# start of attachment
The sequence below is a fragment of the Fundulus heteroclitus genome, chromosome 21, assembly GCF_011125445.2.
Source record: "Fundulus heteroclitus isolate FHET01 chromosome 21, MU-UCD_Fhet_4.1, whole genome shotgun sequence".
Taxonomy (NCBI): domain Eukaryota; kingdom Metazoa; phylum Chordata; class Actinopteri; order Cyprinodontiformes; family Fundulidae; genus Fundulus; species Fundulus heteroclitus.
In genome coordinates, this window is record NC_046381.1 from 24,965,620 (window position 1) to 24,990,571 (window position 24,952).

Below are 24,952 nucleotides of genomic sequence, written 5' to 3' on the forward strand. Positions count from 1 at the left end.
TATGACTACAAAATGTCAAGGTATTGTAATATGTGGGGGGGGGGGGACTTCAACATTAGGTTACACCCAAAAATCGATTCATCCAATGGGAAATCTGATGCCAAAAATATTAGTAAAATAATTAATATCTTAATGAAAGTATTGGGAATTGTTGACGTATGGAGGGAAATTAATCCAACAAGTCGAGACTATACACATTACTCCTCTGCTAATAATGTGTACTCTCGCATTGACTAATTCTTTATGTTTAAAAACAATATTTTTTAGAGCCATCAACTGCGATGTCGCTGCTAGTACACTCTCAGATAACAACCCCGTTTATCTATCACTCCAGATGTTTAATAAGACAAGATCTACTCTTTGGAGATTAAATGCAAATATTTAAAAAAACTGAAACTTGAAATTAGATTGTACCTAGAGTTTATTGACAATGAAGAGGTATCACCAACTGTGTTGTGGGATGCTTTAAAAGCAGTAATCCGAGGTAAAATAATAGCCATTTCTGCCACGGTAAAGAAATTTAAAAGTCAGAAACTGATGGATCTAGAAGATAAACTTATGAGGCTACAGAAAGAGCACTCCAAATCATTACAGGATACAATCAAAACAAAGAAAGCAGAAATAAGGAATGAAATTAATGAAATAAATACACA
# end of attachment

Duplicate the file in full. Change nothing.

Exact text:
The sequence below is a fragment of the Fundulus heteroclitus genome, chromosome 21, assembly GCF_011125445.2.
Source record: "Fundulus heteroclitus isolate FHET01 chromosome 21, MU-UCD_Fhet_4.1, whole genome shotgun sequence".
Taxonomy (NCBI): domain Eukaryota; kingdom Metazoa; phylum Chordata; class Actinopteri; order Cyprinodontiformes; family Fundulidae; genus Fundulus; species Fundulus heteroclitus.
In genome coordinates, this window is record NC_046381.1 from 24,965,620 (window position 1) to 24,990,571 (window position 24,952).

Below are 24,952 nucleotides of genomic sequence, written 5' to 3' on the forward strand. Positions count from 1 at the left end.
TATGACTACAAAATGTCAAGGTATTGTAATATGTGGGGGGGGGGGGACTTCAACATTAGGTTACACCCAAAAATCGATTCATCCAATGGGAAATCTGATGCCAAAAATATTAGTAAAATAATTAATATCTTAATGAAAGTATTGGGAATTGTTGACGTATGGAGGGAAATTAATCCAACAAGTCGAGACTATACACATTACTCCTCTGCTAATAATGTGTACTCTCGCATTGACTAATTCTTTATGTTTAAAAACAATATTTTTTAGAGCCATCAACTGCGATGTCGCTGCTAGTACACTCTCAGATAACAACCCCGTTTATCTATCACTCCAGATGTTTAATAAGACAAGATCTACTCTTTGGAGATTAAATGCAAATATTTAAAAAAACTGAAACTTGAAATTAGATTGTACCTAGAGTTTATTGACAATGAAGAGGTATCACCAACTGTGTTGTGGGATGCTTTAAAAGCAGTAATCCGAGGTAAAATAATAGCCATTTCTGCCACGGTAAAGAAATTTAAAAGTCAGAAACTGATGGATCTAGAAGATAAACTTATGAGGCTACAGAAAGAGCACTCCAAATCATTACAGGATACAATCAAAACAAAGAAAGCAGAAATAAGGAATGAAATTAATGAAATAAATACACA